The United States has included North Korea, Venezuela and Chad to its controversial list of countries banned from entering the U.S.
According to the White House, the restrictions follow a review of information sharing by foreign governments.
U.S. President issued the proclamation on Sunday and tweeted same on his handle @RealDonaldTrump.
“Making America safe is my number one priority. We will not admit those into our country we cannot safely vet,” Mr Trump said.
Making America Safe is my number one priority. We will not admit those into our country we cannot safely vet.https://t.co/KJ886okyfC
— Donald J. Trump (@realDonaldTrump) September 24, 2017
The new proclamation however removed restrictions that were placed on Sudan.
Mr Trump’s original ban was highly controversial, as it affected six majority-Muslim countries, and was widely labelled a “Muslim ban”.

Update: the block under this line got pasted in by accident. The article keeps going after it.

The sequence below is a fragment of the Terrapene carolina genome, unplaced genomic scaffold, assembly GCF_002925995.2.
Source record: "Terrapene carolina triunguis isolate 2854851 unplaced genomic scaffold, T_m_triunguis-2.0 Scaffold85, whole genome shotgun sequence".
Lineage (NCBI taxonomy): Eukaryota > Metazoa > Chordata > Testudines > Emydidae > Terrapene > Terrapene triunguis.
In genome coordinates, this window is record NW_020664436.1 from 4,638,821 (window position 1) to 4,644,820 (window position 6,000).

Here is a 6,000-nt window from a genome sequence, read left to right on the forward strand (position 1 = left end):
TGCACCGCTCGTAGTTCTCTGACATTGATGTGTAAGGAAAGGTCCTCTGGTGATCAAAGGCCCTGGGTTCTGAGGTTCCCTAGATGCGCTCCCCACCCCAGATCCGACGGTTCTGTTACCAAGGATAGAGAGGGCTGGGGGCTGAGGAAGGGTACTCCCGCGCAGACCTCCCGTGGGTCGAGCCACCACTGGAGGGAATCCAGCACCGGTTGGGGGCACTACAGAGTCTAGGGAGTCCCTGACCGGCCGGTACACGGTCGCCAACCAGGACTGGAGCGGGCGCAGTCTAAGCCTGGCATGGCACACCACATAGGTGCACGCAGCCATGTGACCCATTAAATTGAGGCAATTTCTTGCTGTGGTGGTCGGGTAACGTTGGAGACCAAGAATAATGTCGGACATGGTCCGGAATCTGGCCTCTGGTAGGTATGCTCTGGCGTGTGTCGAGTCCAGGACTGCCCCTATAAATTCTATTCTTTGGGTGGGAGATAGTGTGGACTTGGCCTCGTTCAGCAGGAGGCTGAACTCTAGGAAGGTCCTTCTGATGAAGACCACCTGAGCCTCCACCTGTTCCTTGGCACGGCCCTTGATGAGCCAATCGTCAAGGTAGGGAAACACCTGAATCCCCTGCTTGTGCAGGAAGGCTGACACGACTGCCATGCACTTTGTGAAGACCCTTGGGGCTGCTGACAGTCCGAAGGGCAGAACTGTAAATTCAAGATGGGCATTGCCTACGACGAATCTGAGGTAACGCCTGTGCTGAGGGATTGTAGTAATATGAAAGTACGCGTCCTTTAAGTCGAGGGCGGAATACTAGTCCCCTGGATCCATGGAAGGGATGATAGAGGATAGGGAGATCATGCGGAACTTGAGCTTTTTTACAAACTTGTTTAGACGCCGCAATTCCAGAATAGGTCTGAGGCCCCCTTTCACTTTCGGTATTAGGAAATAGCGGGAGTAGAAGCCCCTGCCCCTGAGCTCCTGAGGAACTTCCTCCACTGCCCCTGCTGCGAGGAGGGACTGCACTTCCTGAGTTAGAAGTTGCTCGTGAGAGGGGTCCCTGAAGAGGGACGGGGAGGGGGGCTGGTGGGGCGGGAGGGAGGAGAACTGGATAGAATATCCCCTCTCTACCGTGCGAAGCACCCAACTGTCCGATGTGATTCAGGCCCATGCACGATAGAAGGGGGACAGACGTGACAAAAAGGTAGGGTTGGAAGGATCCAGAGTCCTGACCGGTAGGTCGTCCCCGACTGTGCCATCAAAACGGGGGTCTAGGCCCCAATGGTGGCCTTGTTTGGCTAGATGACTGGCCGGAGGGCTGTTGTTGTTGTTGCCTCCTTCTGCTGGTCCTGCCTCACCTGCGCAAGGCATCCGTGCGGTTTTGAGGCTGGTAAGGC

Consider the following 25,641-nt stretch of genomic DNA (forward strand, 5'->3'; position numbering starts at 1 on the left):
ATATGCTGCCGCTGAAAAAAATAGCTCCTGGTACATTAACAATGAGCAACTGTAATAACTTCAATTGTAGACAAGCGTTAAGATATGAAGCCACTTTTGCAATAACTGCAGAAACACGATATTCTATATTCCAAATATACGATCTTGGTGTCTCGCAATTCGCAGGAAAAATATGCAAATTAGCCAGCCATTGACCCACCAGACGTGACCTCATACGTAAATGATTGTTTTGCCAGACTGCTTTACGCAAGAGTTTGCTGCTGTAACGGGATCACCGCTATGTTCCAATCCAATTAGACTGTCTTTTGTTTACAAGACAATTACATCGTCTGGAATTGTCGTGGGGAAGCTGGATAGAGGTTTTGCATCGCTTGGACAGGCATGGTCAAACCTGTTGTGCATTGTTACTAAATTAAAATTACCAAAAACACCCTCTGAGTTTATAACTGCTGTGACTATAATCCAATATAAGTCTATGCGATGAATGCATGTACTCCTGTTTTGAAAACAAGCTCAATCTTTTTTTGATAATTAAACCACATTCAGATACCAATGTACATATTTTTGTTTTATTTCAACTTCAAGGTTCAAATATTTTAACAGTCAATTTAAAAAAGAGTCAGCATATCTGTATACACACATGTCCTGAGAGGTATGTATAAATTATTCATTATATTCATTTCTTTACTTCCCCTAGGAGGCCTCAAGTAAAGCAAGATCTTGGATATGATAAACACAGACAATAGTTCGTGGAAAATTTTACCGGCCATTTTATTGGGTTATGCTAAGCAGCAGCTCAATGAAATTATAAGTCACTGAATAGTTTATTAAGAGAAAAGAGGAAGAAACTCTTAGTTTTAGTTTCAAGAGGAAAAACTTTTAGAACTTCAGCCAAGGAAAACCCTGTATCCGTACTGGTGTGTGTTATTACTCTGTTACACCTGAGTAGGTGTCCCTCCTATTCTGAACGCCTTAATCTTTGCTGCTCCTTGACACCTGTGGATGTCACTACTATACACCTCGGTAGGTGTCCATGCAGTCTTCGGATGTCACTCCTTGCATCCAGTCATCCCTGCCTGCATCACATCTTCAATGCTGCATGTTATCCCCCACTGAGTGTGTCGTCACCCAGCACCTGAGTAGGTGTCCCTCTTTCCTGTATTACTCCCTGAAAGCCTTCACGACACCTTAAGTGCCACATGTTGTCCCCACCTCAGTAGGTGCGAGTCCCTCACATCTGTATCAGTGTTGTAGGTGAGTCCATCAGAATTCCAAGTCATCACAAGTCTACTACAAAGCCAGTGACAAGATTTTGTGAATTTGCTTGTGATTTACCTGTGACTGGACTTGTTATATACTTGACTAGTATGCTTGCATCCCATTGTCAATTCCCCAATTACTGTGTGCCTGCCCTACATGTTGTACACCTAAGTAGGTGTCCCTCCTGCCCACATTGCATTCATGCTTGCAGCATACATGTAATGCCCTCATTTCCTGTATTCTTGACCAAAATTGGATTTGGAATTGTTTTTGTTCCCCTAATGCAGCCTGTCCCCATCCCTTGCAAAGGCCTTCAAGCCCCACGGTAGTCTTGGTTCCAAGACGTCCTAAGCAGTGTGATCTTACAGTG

It was subject to a range of legal challenges and several large-scale protests, and is due to be considered by the US Supreme Court in October, having been partly reinstated in July.
The American Civil Liberties Union rights group said the addition of the new countries “doesn’t obfuscate the real fact that the administration’s order is still a Muslim ban”.
The addition of North Korea and Venezuela now means not all nations on the list are majority-Muslim.
The criteria for the new ban list is now based on vetting procedures and co-operation, and the restrictions have now been “tailored” on a country-by-country basis:
The White House said North Korea did not co-operate with the US government “in any respect” and failed all requirements – and so all travel to the US by its citizens has been banned
Chad, while an important counter-terrorism partner, did not share terrorism-related and other public information the US required – business and tourist visas for its nationals are suspended